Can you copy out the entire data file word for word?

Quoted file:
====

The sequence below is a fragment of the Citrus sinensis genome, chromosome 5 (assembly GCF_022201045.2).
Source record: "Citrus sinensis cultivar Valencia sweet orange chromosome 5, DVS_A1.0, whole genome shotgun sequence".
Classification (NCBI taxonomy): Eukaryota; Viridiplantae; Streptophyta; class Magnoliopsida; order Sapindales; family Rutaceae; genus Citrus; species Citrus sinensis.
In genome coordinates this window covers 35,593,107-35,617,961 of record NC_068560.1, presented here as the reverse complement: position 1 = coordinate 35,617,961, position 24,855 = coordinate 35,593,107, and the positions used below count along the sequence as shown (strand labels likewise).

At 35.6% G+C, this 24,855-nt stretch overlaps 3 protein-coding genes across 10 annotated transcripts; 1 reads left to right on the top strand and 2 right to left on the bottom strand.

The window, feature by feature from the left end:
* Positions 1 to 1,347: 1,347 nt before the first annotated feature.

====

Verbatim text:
The sequence below is a fragment of the Citrus sinensis genome, chromosome 5 (assembly GCF_022201045.2).
Source record: "Citrus sinensis cultivar Valencia sweet orange chromosome 5, DVS_A1.0, whole genome shotgun sequence".
Classification (NCBI taxonomy): Eukaryota; Viridiplantae; Streptophyta; class Magnoliopsida; order Sapindales; family Rutaceae; genus Citrus; species Citrus sinensis.
In genome coordinates this window covers 35,593,107-35,617,961 of record NC_068560.1, presented here as the reverse complement: position 1 = coordinate 35,617,961, position 24,855 = coordinate 35,593,107, and the positions used below count along the sequence as shown (strand labels likewise).

At 35.6% G+C, this 24,855-nt stretch overlaps 3 protein-coding genes across 10 annotated transcripts; 1 reads left to right on the top strand and 2 right to left on the bottom strand.

The window, feature by feature from the left end:
* Positions 1 to 1,347: 1,347 nt before the first annotated feature.